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Stop Acting Rich: A Professor of Frugality

By Thomas J. Stanley on Jun 29th, 2010 in Millionaire Next Door Stories

Engineers, professors and people with Scottish ancestry, taken separately, are among those who are significantly above average in transforming income into wealth.  I have focused on these three groups in previous blogs.  I wonder if someone who fit in all three of these categories would be especially good at accumulating wealth?  The details of the following case certainly support this hypothesis.  


 Dr. Scott became wealthy on a professor’s salary before he was 50.  He and his family are very frugal.  As an example, what wattage light bulb does Dr. Scott use in his home?  One-half are 60 watt; one-half are 40 watt.  What is his thermostat turned to during the winter?  62 degrees!  “What do you think sweaters and comforters are for?”  He buys his suits at Sears on sale.  How does Dr. Scott go about buying fresh meats for his family?  “I dress down, like when I mow my lawn (used mower purchased at an estate sale) and then visit the local farmer’s market butcher shop on Saturday afternoon just before they close.  I ask, ‘what do you have that won’t keep until Monday?” 


 What did Dr. Scott do with the money he saved on electricity and food and just about everything else?  He set aside the maximum amount allowed under the law in his 403 B plan. Plus his regular pension plan was fully funded by the state.   In addition each month he set aside at least 15% of his after tax income.  Plus he had college funds for both of his children who attended fine Eastern private schools.  Dr. Scott is a pound wise, penny frugal professor, engineer, and Scottish American.   

6 responses to “Stop Acting Rich: A Professor of Frugality”

  1. Andrea says:

    I am all for being financially smart, looking for the best deal, and investing wisely, but what is the point of accumulating a fair amount of cash and living like a pauper? Life is to be enjoyed. I was not fond of the millionaire next door which basically said live below your means and buy at garage sales. I am a fan of Dave Ramsey and shun debt, but I also want to enjoy life. I have minimal debt ( house payment) so I can buy a better suit for my husband. Of course it was on sale! And pay for our children’s college funds. We also have enough to cover my engineer husband’s fascination with electronics. When I had to be real frugal I was. I don’t have to anymore. Andrea

  2. Kekoa says:

    Seems as though Doc made a full-time job out of frugality. A thought comes to mind about how awesome the wives of these frugal men must be. Women that can turn away from the constant want to spend money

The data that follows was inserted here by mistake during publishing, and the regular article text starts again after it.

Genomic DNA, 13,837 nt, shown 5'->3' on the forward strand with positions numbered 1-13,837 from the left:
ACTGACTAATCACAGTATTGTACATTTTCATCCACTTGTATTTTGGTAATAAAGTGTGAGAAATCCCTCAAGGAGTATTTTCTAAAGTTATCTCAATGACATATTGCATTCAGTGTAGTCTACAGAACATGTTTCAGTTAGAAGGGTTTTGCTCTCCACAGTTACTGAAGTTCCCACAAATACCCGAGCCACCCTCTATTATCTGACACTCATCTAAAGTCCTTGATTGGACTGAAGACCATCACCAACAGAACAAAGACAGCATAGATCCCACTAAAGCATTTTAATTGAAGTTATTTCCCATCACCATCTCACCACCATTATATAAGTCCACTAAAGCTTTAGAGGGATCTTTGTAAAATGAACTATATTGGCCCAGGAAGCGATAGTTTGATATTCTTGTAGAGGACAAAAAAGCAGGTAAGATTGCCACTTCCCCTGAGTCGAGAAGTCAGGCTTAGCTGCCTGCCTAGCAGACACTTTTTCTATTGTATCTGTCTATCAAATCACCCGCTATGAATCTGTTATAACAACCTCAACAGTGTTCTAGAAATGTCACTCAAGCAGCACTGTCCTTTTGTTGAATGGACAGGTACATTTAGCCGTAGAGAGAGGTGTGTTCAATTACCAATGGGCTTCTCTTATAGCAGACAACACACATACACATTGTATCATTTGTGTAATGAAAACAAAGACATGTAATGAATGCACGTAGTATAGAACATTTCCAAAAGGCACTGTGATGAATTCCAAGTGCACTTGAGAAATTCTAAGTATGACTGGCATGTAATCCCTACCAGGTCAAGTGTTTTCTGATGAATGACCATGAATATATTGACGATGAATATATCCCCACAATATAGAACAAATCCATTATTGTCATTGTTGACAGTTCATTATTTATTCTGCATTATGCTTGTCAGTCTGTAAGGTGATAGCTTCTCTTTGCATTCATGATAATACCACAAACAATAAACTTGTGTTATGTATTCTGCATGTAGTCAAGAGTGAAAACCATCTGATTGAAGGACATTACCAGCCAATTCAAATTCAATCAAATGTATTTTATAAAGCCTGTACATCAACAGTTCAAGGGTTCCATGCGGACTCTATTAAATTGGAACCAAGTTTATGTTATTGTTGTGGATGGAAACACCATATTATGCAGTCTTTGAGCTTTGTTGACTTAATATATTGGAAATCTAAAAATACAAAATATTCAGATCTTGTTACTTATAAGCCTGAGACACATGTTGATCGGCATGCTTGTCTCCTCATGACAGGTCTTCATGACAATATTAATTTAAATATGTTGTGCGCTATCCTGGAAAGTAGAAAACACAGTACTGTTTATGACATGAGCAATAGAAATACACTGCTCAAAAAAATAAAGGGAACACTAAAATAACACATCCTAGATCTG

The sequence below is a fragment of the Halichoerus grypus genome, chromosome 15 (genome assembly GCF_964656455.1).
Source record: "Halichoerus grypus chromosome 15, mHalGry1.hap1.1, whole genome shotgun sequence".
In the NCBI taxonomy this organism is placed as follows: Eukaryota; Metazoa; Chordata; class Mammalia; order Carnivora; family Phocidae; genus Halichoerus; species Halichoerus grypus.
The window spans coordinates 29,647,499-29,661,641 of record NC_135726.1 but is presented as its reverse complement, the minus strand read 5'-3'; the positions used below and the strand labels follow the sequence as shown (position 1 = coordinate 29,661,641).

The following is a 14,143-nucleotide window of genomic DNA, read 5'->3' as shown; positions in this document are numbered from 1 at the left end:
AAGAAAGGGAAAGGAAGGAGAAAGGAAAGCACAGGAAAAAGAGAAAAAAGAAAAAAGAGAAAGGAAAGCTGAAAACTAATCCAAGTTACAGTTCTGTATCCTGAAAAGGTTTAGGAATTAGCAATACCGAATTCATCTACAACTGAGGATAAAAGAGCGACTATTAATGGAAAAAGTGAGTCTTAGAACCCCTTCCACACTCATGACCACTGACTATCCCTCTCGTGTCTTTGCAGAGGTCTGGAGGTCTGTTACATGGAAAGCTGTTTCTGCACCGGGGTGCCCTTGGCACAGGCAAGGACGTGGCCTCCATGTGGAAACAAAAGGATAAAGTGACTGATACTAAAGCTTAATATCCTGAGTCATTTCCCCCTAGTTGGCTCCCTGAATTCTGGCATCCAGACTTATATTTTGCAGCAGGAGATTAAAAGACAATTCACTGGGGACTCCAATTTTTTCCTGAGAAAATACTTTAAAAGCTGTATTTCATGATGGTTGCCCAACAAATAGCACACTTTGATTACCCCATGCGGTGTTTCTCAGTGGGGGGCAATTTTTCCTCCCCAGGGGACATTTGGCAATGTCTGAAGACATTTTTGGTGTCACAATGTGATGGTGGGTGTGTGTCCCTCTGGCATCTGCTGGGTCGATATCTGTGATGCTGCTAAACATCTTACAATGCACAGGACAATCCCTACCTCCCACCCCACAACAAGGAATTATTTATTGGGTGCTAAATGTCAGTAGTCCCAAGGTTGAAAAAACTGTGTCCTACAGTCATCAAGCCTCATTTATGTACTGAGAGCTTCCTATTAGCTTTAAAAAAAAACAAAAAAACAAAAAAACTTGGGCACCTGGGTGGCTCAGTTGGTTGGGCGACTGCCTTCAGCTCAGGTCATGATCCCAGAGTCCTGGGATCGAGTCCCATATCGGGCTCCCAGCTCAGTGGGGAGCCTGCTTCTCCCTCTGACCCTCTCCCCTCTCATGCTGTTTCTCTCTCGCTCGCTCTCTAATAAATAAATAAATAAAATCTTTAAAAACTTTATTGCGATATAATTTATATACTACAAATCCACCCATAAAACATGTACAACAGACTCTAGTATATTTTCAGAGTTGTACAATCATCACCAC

3. James says:

    Andrea, here’s my point of view: thanks to 2008 I have found that I won’t “need to be frugal anymore” when I know how many years I will remain on this planet and how much money I will need during these remaining years.

    I know neither of these.

    Meanwhile, emergencies–such as my sicknesses, a near-tornado, Hurricane Ike rains, and the financial meltdown–will probably continue to happen.

    Because I live frugally and I accumulated a “fair amount of cash,” I was able to take care of business and didn’t need to wait for loans or pay interest on them.

    Please be careful of thinking, “I don’t have to anymore.”

  4. Jared says:

    Andrea,

    It’s a matter of degrees of financial success.
    Debt ladden is one level. 
    No debt is another. 
    6 month savings is another.
    But none of those – as good and necessary as they are will get you to being a millionaire. I’m a millionaire and I know maybe 5 others. All 5 fit the super frugal mold. And they’re all very satisfied with their lives. 

    Based on your comments you want to be (and probably are) comfortable but not wealthy. Comfortable is good. I would argue that the freedom of time and peace of mind that comes with being wealthy is worth the work. 

    Side note: It’s not all the penny pinching self sacrificing you’re perceiving either. I bought my avalon car, super thin laptop, half my clothes, and my high fidelity stereo all used but like new and for huge savings. I even got a house on the river which I’d wanted for years but only because I got it at a last second all cash deal and could sell it the next week for 50% more (which I won’t). It doesnt mean don’t have nice stuff and live like a pauper forever. Just have to be patient and hyper frugal if you want to go from comfortable to millionaire. 

  5. Emily says:

    Someone commented that the Doc made a full time job out of frugality… growing up in a scottish family I can say that what he was doing is incredibly common place. From the thermostat, lights and suits on this was my reality growing up. Garage sales and simple living are the reason I went to a four year private school for my undergrad, and the reason my brother and I were always able to be involved in sports and activities growing up.

  6. Cody says:

    Very well said, Jared! I am only 23, but that is the plan I am following as well.

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